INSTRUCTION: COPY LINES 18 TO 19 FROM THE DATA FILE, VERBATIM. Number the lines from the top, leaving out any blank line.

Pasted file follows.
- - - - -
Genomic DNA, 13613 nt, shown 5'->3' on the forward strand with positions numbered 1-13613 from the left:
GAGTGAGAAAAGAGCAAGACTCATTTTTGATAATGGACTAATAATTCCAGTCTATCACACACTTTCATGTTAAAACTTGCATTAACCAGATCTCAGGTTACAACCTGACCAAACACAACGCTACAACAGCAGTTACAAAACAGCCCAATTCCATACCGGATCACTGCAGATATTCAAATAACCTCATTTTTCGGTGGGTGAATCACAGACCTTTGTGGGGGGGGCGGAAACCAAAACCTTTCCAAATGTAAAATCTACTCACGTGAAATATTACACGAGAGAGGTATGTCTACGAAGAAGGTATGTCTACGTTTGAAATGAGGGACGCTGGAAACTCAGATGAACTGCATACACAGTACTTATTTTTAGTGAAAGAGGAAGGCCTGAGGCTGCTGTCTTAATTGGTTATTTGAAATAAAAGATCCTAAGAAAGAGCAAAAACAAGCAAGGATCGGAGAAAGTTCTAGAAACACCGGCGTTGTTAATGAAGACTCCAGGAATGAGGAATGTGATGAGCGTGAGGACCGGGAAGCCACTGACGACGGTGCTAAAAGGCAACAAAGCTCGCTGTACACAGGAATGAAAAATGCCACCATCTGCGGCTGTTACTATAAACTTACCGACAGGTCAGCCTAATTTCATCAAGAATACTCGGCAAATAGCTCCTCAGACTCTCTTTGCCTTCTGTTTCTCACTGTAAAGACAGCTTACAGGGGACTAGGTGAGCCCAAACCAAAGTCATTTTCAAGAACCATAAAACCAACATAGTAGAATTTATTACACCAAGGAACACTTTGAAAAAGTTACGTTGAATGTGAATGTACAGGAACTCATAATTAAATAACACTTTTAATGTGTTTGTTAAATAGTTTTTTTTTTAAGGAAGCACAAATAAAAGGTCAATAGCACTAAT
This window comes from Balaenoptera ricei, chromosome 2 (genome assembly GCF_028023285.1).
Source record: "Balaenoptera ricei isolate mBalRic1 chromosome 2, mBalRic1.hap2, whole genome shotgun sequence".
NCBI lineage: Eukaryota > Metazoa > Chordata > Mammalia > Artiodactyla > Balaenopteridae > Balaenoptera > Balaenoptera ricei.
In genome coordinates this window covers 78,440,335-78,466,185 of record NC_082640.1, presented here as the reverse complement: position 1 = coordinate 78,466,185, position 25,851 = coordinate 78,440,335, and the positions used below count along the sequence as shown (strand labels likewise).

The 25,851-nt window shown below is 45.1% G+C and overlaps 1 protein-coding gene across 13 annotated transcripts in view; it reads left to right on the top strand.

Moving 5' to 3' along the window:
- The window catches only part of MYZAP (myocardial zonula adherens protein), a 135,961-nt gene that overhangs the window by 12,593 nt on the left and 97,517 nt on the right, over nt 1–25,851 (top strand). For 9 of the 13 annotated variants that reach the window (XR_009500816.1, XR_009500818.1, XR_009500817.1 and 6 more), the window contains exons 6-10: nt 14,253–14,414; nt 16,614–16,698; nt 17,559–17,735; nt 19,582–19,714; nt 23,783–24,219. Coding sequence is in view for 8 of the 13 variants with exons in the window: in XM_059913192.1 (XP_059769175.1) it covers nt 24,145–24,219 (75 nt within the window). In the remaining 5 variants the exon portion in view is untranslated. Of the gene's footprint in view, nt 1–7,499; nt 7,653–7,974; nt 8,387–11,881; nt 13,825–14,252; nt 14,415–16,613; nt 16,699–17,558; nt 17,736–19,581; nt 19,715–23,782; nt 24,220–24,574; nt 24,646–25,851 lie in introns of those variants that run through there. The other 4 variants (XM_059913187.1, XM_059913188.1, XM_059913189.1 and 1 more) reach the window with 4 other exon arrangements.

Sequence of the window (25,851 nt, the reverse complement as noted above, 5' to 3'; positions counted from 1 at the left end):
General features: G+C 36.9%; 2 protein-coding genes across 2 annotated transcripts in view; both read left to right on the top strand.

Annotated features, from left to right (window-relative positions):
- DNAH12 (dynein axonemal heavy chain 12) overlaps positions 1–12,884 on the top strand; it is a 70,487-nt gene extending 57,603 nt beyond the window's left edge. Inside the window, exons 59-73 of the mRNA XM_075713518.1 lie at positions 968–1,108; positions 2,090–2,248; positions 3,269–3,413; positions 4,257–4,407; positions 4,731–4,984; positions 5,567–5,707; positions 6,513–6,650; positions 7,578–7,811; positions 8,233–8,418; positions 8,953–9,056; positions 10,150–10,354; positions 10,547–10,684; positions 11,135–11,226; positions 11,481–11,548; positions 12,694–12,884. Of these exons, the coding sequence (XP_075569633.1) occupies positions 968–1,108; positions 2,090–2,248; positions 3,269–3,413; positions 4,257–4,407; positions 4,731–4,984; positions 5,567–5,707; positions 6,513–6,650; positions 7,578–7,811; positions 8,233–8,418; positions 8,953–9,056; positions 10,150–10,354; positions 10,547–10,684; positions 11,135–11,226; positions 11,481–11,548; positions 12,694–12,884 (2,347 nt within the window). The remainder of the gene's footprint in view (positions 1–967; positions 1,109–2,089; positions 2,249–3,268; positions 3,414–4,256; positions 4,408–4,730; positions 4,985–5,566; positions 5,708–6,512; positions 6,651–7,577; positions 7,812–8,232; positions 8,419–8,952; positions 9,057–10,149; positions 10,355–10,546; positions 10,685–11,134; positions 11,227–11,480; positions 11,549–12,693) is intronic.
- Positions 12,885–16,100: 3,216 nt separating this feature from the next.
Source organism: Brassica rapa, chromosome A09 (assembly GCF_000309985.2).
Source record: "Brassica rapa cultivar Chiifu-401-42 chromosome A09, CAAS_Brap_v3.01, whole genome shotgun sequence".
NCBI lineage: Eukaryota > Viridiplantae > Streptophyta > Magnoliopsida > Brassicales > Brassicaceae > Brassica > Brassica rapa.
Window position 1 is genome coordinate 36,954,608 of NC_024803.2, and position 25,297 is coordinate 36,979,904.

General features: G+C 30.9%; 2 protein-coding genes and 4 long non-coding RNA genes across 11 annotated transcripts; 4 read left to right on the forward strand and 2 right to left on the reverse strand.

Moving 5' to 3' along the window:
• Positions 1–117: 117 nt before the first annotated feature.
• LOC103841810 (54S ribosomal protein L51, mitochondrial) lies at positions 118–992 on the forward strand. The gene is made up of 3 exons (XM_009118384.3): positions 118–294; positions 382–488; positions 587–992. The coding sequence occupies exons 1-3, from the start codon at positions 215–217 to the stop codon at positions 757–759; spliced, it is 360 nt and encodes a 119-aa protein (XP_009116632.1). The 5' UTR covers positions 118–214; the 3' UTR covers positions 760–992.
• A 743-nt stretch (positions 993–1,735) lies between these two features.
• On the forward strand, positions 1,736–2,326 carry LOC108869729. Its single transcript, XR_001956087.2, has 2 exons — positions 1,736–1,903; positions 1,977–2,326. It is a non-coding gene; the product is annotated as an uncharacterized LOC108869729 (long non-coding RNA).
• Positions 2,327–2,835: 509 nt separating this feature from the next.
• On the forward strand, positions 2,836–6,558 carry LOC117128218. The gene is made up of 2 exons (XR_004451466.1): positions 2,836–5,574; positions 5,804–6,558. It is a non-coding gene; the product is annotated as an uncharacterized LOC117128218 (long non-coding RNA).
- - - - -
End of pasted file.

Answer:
Window position 1 is genome coordinate 36,954,608 of NC_024803.2, and position 25,297 is coordinate 36,979,904.

General features: G+C 30.9%; 2 protein-coding genes and 4 long non-coding RNA genes across 11 annotated transcripts; 4 read left to right on the forward strand and 2 right to left on the reverse strand.